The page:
Crowder and, before her, her late husband, Thomas, have represented District D since 2003. But this year, she faces some high-quality, well-funded challengers. Martin, a politically experienced and media-savvy twenty-eight-year-old who raised more than $55,000 through June and has netted endorsements from Equality NC, restaurateur Ashley Christensen, and retired longtime NCMA director Larry Wheeler, could pose an acute threat. We still think Crowder wins, but we wouldn’t be shocked if she didn’t.   


The Odds

6–5 on: David Knight | 2–1: Stef Mendell

Two years ago, Mendell bested Bonner Gaylord by 526 votes out of 11,130 cast. On Election Day, Gaylord had more than $100,000 in the bank, and he declined a runoff he might have won. Mendell started this cycle as the council’s most vulnerable incumbent, and she drew perhaps the strongest challenger in David Knight.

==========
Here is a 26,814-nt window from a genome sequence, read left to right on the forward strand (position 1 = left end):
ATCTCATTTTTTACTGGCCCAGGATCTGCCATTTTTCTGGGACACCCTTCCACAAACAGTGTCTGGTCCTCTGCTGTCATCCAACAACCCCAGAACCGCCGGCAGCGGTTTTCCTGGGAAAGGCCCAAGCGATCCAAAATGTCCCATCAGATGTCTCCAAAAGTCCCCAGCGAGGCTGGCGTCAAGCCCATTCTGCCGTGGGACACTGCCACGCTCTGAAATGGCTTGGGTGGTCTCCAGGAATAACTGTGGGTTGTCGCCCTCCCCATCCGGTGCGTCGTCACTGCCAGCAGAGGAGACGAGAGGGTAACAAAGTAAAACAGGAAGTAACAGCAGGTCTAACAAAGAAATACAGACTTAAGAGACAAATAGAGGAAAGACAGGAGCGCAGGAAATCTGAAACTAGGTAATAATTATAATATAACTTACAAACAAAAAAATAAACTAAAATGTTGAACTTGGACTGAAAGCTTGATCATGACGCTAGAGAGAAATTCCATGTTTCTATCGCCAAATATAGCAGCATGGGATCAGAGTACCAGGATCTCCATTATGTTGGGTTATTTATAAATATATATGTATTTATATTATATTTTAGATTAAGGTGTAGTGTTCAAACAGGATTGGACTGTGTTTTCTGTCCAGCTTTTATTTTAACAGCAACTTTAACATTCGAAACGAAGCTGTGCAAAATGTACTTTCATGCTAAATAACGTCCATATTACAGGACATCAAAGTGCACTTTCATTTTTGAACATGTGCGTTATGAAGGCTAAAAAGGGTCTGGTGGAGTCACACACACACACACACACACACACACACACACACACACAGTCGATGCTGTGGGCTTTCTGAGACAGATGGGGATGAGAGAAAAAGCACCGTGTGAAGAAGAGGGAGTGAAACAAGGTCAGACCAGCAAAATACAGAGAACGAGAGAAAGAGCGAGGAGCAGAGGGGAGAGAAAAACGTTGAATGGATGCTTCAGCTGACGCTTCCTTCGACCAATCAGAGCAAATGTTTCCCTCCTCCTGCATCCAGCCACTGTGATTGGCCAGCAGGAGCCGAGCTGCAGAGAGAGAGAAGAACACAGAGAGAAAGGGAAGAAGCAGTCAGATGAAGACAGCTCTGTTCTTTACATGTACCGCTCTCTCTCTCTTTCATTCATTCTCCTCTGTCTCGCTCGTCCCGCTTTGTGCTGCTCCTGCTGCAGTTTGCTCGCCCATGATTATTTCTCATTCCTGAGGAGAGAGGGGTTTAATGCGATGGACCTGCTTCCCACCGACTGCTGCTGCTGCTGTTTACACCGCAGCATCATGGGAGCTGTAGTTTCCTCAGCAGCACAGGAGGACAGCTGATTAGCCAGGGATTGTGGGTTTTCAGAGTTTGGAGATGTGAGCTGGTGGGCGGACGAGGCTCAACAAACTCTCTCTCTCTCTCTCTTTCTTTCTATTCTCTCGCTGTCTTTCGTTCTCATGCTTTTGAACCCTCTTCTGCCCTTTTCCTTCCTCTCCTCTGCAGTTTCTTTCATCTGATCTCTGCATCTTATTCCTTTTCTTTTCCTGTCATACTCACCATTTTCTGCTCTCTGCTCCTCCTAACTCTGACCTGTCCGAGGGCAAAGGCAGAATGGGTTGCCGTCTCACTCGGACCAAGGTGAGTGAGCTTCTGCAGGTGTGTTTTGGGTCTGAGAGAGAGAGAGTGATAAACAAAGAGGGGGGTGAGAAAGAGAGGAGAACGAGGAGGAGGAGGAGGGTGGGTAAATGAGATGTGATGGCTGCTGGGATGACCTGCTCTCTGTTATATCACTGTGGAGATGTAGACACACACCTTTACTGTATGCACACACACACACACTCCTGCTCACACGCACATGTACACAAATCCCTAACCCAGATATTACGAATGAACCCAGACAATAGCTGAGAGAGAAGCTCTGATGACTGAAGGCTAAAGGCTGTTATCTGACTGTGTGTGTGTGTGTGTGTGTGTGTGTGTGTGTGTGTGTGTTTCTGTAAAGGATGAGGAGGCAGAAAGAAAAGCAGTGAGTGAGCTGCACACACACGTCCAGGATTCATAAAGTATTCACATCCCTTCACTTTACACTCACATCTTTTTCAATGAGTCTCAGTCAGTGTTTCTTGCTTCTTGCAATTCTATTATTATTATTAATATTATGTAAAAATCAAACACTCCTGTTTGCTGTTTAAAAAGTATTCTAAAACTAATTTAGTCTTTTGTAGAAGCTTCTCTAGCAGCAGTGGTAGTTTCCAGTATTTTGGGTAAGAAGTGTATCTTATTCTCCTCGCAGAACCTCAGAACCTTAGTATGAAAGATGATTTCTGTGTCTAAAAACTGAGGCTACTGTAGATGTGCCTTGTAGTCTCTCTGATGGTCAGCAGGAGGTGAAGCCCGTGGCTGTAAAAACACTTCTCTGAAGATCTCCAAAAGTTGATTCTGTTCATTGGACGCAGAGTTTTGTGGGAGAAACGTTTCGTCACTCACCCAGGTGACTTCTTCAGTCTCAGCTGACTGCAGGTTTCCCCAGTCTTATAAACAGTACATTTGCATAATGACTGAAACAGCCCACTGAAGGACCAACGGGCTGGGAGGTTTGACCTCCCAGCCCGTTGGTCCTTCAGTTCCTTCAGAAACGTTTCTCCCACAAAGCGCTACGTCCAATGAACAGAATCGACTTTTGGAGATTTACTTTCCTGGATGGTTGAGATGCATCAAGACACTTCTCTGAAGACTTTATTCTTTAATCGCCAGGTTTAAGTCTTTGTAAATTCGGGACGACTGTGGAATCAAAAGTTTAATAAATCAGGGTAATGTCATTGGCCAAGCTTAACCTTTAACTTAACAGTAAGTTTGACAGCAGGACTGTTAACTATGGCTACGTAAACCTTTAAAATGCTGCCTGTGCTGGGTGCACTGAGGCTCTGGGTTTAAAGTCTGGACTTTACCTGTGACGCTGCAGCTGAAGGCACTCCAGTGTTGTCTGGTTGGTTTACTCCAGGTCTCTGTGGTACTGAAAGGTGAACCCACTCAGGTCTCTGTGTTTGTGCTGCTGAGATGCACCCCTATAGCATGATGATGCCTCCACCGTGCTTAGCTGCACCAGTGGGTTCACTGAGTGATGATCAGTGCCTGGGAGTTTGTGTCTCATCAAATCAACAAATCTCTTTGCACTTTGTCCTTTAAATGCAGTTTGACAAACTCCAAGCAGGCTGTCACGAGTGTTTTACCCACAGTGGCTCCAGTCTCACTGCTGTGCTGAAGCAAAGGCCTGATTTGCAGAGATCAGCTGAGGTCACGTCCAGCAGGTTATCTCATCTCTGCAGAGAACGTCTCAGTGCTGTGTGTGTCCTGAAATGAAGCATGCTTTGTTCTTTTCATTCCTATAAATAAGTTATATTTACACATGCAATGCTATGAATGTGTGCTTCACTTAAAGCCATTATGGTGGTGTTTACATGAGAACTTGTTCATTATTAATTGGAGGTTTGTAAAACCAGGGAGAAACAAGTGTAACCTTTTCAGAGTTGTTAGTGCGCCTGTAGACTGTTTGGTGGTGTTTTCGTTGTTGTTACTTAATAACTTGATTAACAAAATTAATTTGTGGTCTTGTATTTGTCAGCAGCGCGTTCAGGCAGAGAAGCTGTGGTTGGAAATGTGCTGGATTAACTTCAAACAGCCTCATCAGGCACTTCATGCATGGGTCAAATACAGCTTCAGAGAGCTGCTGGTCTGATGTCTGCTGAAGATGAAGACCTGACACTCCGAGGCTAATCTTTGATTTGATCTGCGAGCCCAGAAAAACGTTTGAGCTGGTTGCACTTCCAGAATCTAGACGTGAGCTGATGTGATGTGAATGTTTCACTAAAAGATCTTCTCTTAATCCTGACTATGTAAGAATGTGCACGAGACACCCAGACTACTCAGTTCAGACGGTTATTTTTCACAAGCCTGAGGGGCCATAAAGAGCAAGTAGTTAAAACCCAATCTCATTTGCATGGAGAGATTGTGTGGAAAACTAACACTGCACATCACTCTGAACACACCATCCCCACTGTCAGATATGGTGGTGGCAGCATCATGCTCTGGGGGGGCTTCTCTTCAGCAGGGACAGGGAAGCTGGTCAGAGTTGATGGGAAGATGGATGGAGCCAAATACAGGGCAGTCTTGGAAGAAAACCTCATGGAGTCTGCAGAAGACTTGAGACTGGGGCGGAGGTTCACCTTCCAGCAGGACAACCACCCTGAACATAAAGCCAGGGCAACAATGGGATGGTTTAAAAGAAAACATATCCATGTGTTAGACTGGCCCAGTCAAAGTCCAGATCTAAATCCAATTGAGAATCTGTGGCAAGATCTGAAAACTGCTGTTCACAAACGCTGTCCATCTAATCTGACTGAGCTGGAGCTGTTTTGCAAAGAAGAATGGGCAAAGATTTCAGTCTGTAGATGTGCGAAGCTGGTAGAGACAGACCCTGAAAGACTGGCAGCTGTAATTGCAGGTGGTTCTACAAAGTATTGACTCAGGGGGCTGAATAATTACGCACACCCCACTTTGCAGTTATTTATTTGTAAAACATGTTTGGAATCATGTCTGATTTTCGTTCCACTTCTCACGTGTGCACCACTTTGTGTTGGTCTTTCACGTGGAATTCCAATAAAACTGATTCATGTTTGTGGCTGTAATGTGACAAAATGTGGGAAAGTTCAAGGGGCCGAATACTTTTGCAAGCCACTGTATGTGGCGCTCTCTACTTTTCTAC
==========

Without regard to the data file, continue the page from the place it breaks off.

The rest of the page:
Contact editor in chief Jeffrey C. Billman at jbillman@indyweek.com. The odds on the District E race have been edited to reflect that in a two-person race, one person has to be a favorite. The odds in the District A race have been similarly adjusted. 

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2 replies on “Here’s Where (We Think) Things Stand a Month Out From Raleigh’s Elections”

  1. The day this analysis appeared in print, Caroline Sullivan was endorsed by Mayor Nancy McFarlane and Mary-Ann Baldwin was endorsed by Commissioner Sig Hutchinson. Will either have an impact?

  2. If you carefully analyze the method of calculating the 28% that Stephenson received, you will notice that the calculation means that 56% of people voted for him.

    Because each voter chooses 2, there are actually up to 200% of the number of votes as voters.

    If there were 1,000 voters, there would be as many as 2,000 votes, and 28% of those 2,000 votes would be 56% of voters choosin him and another candidate.

    This is why I pulled out of the race. The number of candidates made these numbers impossible to overcome.